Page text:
Here I am going to give a general overview of the 8 fold path set out by Patanjali in ‘The Yoga Sutras’ (Ashtanga – 8 limb…. not to be confused with Ashtanga Vinyasa which is the set of sequences devised in Mysore by Patabi Jois)
‘The Yoga Sutras’ aims to explain; what yoga is, the aim of yoga, how to achieve this, what might get in your way, how to overcome these obstacles and what the result could be. It is non-dogmatic and each sutra (thread) is open to interpretation. The 8 limbs are almost like an action plan!
- Yamas – Ethical considerations
- Niyamas – Self observations
- Asana – Physical postures
- Pranayama – Breath control
- Pratyahara – Withdrawal of senses
- Dharana – Concentration
- Dhyana – Meditation
- Samadhi – Freedom/Enlightenment
Firstly we need to consider our ethics, through understanding the 5 Yamas:
- Ahimsa – Non-Harming
- Satya – Truthfulness
- Asteya – Non-stealing
- Brahmacharya – Moderation
- Aparigraha – Non-hoarding or non-possessiveness
Secondly are the 5 Niyamas or self observations, which are:
- Saucha – Cleanliness/Purification
- Santosa – Contentment
- Tapas – Dicipline/Fiery cleansing
- Svadhyaya – Self-study
- Ishvara Pranidhana – Devotion
I will be writing about ways to integrate Yamas and Niyamas in a future blog post 🙂
Third comes Asana, the physical practice. The aim is to stretch and strengthen the body and mind, staying healthy in order to be able sit comfortably for long periods of time, able to notice any discomfort and let it go without the need to move. It prepares you for the next stages.
Next is breath control or pranayama, if you’ve been to class no doubt you will have experienced this. It is most effective when practiced seperately and in conjunction with Bandhas (energy locks) Some common forms of pranayama include:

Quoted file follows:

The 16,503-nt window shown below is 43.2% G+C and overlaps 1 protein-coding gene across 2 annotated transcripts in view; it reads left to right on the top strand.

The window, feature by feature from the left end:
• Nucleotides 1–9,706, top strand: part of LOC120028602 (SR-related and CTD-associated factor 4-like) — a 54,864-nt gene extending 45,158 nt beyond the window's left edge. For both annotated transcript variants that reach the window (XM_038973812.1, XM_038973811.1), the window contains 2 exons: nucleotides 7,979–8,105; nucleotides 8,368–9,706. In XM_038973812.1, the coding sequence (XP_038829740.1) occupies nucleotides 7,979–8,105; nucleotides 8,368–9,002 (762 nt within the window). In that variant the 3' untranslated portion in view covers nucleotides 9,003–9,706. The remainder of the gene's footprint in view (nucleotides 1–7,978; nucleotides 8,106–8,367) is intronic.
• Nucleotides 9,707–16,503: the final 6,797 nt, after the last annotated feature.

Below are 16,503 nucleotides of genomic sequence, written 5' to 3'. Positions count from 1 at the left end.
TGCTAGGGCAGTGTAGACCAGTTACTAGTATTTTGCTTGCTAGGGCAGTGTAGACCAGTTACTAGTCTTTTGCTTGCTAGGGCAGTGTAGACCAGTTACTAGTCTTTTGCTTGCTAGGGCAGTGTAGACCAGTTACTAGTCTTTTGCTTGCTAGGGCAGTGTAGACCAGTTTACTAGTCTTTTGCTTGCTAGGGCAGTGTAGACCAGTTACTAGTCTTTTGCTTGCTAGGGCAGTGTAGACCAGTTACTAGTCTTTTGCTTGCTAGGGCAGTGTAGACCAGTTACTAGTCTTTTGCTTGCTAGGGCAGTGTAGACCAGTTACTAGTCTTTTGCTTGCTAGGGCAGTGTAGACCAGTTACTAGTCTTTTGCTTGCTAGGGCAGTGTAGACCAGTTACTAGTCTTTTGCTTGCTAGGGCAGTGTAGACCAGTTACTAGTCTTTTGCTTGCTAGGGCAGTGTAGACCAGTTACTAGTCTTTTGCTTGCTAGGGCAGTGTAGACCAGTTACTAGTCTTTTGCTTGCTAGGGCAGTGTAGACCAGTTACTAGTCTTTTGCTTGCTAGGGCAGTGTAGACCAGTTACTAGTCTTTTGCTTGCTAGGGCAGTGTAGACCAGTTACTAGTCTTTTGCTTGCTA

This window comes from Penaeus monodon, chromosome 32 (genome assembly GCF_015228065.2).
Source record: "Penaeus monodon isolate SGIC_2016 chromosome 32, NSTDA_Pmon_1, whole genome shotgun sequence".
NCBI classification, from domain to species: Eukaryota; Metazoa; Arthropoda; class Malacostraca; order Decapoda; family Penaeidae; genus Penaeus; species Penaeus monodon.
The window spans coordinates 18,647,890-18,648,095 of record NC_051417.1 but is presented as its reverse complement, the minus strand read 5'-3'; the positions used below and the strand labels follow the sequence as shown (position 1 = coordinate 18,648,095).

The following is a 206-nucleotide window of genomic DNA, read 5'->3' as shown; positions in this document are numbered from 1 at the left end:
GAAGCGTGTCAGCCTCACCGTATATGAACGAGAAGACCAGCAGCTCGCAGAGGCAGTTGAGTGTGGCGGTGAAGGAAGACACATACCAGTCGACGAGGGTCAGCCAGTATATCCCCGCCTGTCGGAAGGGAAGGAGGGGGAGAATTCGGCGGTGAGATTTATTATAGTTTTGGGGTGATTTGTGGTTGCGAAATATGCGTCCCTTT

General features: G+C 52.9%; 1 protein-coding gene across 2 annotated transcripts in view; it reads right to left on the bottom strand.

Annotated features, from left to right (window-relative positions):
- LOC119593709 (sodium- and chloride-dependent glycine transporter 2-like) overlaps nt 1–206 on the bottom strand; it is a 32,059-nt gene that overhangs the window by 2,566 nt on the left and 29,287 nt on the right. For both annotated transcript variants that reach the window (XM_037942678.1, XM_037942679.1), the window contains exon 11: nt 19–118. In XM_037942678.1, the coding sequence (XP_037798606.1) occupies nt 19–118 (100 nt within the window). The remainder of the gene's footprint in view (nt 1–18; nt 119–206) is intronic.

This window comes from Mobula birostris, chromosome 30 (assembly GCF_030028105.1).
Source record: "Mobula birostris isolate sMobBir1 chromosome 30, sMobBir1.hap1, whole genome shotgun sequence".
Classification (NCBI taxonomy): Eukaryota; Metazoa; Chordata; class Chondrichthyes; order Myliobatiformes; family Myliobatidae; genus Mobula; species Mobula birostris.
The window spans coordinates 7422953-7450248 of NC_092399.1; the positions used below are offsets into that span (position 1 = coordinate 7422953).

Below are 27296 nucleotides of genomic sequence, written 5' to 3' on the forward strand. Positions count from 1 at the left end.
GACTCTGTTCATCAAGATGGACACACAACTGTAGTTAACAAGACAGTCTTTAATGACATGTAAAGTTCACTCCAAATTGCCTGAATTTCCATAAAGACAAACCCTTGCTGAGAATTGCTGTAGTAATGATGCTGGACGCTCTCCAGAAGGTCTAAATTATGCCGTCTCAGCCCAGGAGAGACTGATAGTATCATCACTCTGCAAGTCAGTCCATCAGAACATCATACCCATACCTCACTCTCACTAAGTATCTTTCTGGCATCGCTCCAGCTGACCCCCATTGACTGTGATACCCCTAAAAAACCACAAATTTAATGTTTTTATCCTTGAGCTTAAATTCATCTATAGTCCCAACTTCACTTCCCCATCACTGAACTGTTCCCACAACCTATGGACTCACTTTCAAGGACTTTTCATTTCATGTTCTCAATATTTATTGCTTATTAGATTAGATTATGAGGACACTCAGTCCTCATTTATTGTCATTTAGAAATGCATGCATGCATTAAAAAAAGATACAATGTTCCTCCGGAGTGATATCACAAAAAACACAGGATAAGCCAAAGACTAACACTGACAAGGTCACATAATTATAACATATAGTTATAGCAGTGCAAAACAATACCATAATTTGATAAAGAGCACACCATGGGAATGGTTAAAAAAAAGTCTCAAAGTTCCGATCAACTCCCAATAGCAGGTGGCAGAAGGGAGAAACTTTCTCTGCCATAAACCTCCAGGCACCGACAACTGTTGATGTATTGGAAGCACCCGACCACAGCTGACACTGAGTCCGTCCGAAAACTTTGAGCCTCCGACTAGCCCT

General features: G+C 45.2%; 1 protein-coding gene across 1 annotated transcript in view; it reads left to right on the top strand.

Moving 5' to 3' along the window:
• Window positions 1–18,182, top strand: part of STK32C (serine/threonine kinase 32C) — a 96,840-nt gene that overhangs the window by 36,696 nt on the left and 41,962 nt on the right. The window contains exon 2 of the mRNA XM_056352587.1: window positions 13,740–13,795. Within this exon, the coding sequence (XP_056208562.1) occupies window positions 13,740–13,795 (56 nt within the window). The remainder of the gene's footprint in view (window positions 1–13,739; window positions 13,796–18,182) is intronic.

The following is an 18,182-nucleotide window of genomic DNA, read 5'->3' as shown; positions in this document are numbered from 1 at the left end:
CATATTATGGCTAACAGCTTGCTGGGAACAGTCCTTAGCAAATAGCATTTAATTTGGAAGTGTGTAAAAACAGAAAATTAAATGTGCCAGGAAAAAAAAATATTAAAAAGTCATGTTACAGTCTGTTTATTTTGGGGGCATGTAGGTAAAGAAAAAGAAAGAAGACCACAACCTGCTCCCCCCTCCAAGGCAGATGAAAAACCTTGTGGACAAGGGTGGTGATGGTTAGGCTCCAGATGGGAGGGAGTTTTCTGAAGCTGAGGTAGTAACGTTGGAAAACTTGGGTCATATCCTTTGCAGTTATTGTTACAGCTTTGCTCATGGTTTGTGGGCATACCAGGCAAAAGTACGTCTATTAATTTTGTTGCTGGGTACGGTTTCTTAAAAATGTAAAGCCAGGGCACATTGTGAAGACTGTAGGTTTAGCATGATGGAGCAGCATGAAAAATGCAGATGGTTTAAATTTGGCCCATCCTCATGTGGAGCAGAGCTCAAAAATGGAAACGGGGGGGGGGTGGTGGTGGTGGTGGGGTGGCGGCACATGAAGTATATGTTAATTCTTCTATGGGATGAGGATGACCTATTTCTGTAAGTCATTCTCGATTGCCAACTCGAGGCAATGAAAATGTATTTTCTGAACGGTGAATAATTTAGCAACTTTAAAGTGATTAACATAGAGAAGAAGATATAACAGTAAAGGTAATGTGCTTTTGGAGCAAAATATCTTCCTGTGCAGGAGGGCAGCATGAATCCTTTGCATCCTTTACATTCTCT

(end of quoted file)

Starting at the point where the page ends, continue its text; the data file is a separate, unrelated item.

- Nadi Sodhana (Alternate nostril breathing)
- Bhramari Pranayama (“bee breath” which involves humming on the exhale)
- Ujjayi Pranayama (Victory breath)
More on Ujjayi breath – a lighter form of ujjayi breath is used throughout asana practice. It involves restricting the flow of air through the glottis causing it to circulate and warm. It creates an audible sound similar to the ocean, which is why it is sometimes referred to as ocean breath.
Pratyahara – Sense withdrawal. Once this is achieved the yogi can successfully block out any sensations from the 5 senses and remain internally focussed in meditation.
Dharana – Concentration, once pratyahara, dharana becomes possible, the mind is held in concentration on one focus. The battle is to stay focussed without the mind wandering. Each time the mind wanders it must be noticed, accepted without judgement and brought back to focus. This is very similar to mindfulness which may be more familiar to you.
Dhyana – meditation, is the next stage. Building on Dharana to the point that the mind is unwaveringly focussed on the one thing.
Samadhi – this is very difficult to describe but it is the last stage, where the mind becomes one with the focus of meditation. Ego is lost and all is one.
I hope this has helped to demystifiy the basics of this topic and not cause more confusion! It is a huge process which can take a lifetime (or many) to fully understand. I am just at the start of this journey and have a long way to go and I’d love to share this journey with you all.
Love and Light.